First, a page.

Particularly in China and emerging Asia, where the expanding middle class has not until recently had the disposable income to enjoy even domestic travel, Airbnb and its sharing economy competitors may capture a higher wallet share of traveler dollars that would have otherwise gone to traditional hotels. This is a disruptive model that has the potential to fundamentally alter holiday spending behavior for an entire generation of new travelers.
How can investors find winners in a sector under disruption?
Quantifying the exact impacts of Airbnb is a difficult task because there are so many moving pieces, and demand in the lodging sector is cyclical and sensitive to changes in the broader economy. However, anecdotal evidence from lodging REIT management teams in the US, such as Mike Barnello, CEO at LaSalle Hotel Properties, suggests that shadow supply from the sharing economy is reducing pricing power by acting as a release in times of extreme demand. This is confirmed by a recent Morgan Stanley report, which showed that the number of compression nights (nights where occupancy is greater than 95 per cent) has declined in the year to May 2016 versus the same period a year ago. It is not unreasonable to extrapolate these trends to China and other Asia markets.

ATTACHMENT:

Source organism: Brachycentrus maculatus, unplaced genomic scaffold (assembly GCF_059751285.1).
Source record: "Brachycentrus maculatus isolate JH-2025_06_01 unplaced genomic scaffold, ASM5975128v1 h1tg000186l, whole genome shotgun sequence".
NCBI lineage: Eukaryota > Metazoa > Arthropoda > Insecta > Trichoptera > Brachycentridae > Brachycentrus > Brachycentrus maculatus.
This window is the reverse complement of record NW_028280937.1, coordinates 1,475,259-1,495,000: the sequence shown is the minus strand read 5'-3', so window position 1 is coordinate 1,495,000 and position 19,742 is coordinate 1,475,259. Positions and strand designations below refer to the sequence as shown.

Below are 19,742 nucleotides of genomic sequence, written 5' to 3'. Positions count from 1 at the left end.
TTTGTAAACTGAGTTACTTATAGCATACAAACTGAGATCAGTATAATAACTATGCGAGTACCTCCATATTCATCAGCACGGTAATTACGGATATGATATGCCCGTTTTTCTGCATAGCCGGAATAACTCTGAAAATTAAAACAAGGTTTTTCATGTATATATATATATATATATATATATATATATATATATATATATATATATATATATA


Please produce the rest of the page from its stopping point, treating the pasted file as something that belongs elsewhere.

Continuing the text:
The rise of accommodation sharing reveals how consumers are using technology to maximize utility from their fixed travel budgets. This has increased elasticity of supply and demand. In response, investors should identify desirable characteristics for potential lodging investments and seek to appropriately reflect this in the relative attractiveness of investment options. In this new paradigm, it will be imperative for hotel owners to differentiate their offering and to be able to demonstrate the value in hospitality.
Despite these disruptive dynamics, an opportunity exists to generate meaningful relative performance for investors who can identify companies with the most attractive business characteristics that account for the risks created by new technologies.
Commodity-like lodging offerings with lower levels of amenities and reduced service will face the most intense competition from the sharing economy and are most at risk of price competition, loss of market share and the resultant impacts on profitability. The REITs are well placed to control the physical quality of their properties but this may manifest in a higher capex load going forward.
Meanwhile, investors should expect a higher level of volatility in occupancy and rate growth, which means revenue growth will also be more variable, and companies which maintain a lower level of financial leverage should command a valuation premium.
As a cyclical sector, lodging will always have a role in a global real estate portfolio. As portfolio managers, the ability to take active positions in names with exposure to specific geographies or market segments can lead to opportunities to generate significant returns through the cycle.
In times like the present, where growth in the lodging sector is anaemic but still positive, one must be mindful of the multitude of factors that can impact lodging company profitability, whether they be macroeconomic in nature or longer term changes in industry structure, and position accordingly.